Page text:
- Build alliances in international organisations and standardisation fora;
- Facilitate digital trade, including by working towards joint projects such as paperless trading, electronic invoicing, electronic payments, electronic transactions framework.
Following the signature of the Partnership, an inaugural Digital Partnership Council was held, which set the priority areas of cooperation for the year ahead. It was co-chaired by Commissioner for the Internal Market Thierry Breton and Singapore Minister of Industry and Trade S Iswaran. Singapore and the EU agreed on key priorities of implementation for 2023: exploring common approaches in e-identification and in Artificial Intelligence governance as well as working on projects to facilitate digital trade and SME’s digital transformation.
The signature of the Digital Trade Principles represents a first tangible outcome of our digital partnership and a key step in the implementation of the EU’s Indo-Pacific Strategy. The principles demonstrate that the EU and Singapore share the same commitment to an open, fair and competitive digital economy, without unjustified trade barriers.
The EU-Singapore Digital Partnership is the third signed with key partners in Asia. The first digital partnership was concluded in May 2022 with Japan during the 28th EU-Japan Summit, and the second with the Republic of Korea in November 2022. The Partnerships establish an annual high-level meeting – the Digital Partnership Council – led by Commissioner Breton on the EU side and the relevant Minister for each of the three partner countries. The Digital Partnership Councils provide the political steer, set the priorities for implementation and take stock of the progress achieved.
The Green Deal Industrial Plan: putting Europe’s net-zero industry in the lead
Commission presents a Green Deal Industrial Plan to enhance the competitiveness of Europe’s net-zero industry and support the fast transition to climate neutrality. The Plan aims to provide a more supportive environment for the scaling up of the EU’s manufacturing capacity for the net-zero technologies and products required to meet Europe’s ambitious climate targets.
The Plan builds on previous initiatives and relies on the strengths of the EU Single Market, complementing ongoing efforts under the European Green Deal and REPowerEU. It is based on four pillars: a predictable and simplified regulatory environment, speeding up access to finance, enhancing skills, and open trade for resilient supply chains.
Ursula von der Leyen, President of the European Commission, said: “We have a once in a generation opportunity to show the way with speed, ambition and a sense of purpose to secure the EU’s industrial lead in the fast-growing net-zero technology sector. Europe is determined to lead the clean tech revolution. For our companies and people, it means turning skills into quality jobs and innovation into mass production, thanks to a simpler and faster framework. Better access to finance will allow our key clean tech industries to scale up quickly.”
A predictable and simplified regulatory environment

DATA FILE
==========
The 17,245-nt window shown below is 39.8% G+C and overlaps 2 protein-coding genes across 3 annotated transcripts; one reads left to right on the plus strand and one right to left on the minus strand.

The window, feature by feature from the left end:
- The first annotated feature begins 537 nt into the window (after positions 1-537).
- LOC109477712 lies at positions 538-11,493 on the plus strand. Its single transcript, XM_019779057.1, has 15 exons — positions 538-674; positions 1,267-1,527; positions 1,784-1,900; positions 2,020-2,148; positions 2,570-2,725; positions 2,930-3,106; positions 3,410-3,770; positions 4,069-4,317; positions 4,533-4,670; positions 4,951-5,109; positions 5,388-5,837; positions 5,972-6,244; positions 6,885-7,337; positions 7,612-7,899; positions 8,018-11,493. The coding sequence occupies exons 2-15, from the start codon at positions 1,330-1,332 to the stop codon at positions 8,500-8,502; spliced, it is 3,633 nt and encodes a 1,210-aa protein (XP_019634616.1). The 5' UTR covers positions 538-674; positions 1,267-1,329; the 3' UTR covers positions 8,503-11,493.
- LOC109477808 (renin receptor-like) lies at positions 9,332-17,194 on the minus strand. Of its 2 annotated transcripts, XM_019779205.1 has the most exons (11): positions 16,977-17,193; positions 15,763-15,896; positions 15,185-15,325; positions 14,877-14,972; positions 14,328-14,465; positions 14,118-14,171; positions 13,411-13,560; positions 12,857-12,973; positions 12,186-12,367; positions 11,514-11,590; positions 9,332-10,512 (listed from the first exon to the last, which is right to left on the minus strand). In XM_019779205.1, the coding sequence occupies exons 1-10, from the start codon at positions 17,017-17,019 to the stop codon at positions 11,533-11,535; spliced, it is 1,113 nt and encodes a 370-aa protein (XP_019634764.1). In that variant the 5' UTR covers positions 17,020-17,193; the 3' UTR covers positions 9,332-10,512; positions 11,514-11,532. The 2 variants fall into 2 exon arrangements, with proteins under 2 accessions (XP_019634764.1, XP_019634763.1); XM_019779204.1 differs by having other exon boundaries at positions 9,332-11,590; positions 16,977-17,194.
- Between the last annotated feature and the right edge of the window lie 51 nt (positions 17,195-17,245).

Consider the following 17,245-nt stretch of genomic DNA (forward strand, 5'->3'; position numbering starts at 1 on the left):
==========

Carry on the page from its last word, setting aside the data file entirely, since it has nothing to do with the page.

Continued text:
The first pillar of the plan is about a simpler regulatory framework.
The Commission will propose a Net-Zero Industry Act to identify goals for net-zero industrial capacity and provide a regulatory framework suited for its quick deployment, ensuring simplified and fast-track permitting, promoting European strategic projects, and developing standards to support the scale-up of technologies across the Single Market.
The framework will be complemented by the Critical Raw Materials Act, to ensure sufficient access to those materials, like rare earths, that are vital for manufacturing key technologies, and the reform of the electricity market design, to make consumers benefit from the lower costs of renewables.
Faster access to funding
The second pillar of the plan will speed up investment and financing for clean tech production in Europe. Public financing, in conjunction with further progress on the European Capital Markets Union, can unlock the huge amounts of private financing required for the green transition. Under competition policy, the Commission aims to guarantee a level playing field within the Single Market while making it easier for the Member States to grant necessary aid to fast-track the green transition. To that end, in order to speed up and simplify aid granting, the Commission will consult Member States on an amended Temporary State aid Crisis and Transition Framework and it will revise the General Block Exemption Regulation in light of the Green Deal, increasing notification thresholds for support for green investments. Among others, this will contribute to further streamline and simplify the approval of IPCEI-related projects.
The Commission will also facilitate the use of existing EU funds for financing clean tech innovation, manufacturing and deployment. The Commission is also exploring avenues to achieve greater common financing at EU level to support investments in manufacturing of net-zero technologies, based on an ongoing investment needs assessment. The Commission will work with Member States in the short term, with a focus on REPowerEU, InvestEU and the Innovation Fund, on a bridging solution to provide fast and targeted support. For the mid-term, the Commission intends to give a structural answer to the investment needs, by proposing a European Sovereignty Fund in the context of the review of the Multi-annual financial framework before summer 2023.
To help Member States’ access the REPowerEU funds, the Commission has today adopted new guidance on recovery and resilience plans, explaining the process of modifying existing plans and the modalities for preparing REPowerEU chapters.
As between 35% and 40% of all jobs could be affected by the green transition, developing the skills needed for well-paid quality jobs will be a priority for the European Year of Skills, and the third pillar of the plan will focus on it.